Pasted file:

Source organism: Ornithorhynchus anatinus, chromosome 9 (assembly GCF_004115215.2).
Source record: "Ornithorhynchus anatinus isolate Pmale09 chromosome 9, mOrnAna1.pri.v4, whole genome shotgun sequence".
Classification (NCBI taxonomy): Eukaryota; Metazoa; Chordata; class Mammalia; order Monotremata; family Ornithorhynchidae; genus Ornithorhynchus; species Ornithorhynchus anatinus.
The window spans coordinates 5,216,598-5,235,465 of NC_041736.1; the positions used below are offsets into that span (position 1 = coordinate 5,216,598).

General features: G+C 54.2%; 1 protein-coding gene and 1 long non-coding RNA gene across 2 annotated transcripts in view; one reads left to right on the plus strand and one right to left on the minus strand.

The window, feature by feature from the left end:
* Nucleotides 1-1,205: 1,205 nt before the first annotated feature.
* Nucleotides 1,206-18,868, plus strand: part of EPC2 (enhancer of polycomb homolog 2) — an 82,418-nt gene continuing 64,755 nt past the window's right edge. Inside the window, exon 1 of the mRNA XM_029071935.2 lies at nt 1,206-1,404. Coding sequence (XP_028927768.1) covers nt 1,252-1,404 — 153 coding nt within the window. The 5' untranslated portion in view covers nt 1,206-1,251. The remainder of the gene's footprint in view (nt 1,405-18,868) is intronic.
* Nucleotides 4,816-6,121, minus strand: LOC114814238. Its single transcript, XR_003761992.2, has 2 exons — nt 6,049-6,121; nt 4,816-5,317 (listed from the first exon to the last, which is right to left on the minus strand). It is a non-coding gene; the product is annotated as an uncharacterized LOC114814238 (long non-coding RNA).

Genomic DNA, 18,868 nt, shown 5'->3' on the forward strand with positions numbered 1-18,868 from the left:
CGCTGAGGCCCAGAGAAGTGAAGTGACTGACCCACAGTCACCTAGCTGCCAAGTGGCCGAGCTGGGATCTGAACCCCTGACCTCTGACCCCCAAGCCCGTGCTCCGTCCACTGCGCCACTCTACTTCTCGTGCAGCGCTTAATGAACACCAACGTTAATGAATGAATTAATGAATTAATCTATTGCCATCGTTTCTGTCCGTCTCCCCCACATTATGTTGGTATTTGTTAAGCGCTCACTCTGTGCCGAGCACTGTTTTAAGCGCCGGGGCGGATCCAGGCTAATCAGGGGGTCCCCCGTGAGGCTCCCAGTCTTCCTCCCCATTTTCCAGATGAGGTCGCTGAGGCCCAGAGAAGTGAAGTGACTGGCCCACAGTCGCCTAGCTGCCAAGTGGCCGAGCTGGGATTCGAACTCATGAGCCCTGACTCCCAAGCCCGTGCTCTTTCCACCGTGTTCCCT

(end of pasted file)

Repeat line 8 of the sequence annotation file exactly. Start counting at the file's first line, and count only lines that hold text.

* Nucleotides 1,206-18,868, plus strand: part of EPC2 (enhancer of polycomb homolog 2) — an 82,418-nt gene continuing 64,755 nt past the window's right edge. Inside the window, exon 1 of the mRNA XM_029071935.2 lies at nt 1,206-1,404. Coding sequence (XP_028927768.1) covers nt 1,252-1,404 — 153 coding nt within the window. The 5' untranslated portion in view covers nt 1,206-1,251. The remainder of the gene's footprint in view (nt 1,405-18,868) is intronic.